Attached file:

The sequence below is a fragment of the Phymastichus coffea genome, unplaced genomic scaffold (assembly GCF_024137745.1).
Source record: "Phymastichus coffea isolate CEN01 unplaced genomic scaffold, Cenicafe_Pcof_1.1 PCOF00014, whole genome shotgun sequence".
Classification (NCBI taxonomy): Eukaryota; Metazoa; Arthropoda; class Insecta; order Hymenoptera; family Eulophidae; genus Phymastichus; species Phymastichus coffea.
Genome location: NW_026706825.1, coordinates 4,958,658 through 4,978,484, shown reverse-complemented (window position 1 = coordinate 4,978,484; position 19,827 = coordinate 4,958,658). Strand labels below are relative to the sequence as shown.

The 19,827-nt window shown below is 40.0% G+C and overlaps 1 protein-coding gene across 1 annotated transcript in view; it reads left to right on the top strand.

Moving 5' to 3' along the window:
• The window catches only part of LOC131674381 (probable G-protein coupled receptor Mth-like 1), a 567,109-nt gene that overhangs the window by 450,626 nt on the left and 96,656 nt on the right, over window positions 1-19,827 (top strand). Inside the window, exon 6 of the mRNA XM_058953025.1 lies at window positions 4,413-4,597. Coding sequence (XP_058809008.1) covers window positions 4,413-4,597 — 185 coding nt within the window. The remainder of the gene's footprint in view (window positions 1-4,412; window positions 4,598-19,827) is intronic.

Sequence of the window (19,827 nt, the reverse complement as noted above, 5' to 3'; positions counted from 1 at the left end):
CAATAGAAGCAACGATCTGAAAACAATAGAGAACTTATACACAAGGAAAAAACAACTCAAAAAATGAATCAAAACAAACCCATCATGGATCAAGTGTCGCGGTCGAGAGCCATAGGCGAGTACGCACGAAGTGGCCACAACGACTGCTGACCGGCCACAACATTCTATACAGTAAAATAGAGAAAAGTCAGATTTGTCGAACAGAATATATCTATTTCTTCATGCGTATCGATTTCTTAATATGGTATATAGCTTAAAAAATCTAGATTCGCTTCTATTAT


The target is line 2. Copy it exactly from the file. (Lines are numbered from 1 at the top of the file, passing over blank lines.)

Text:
Source record: "Phymastichus coffea isolate CEN01 unplaced genomic scaffold, Cenicafe_Pcof_1.1 PCOF00014, whole genome shotgun sequence".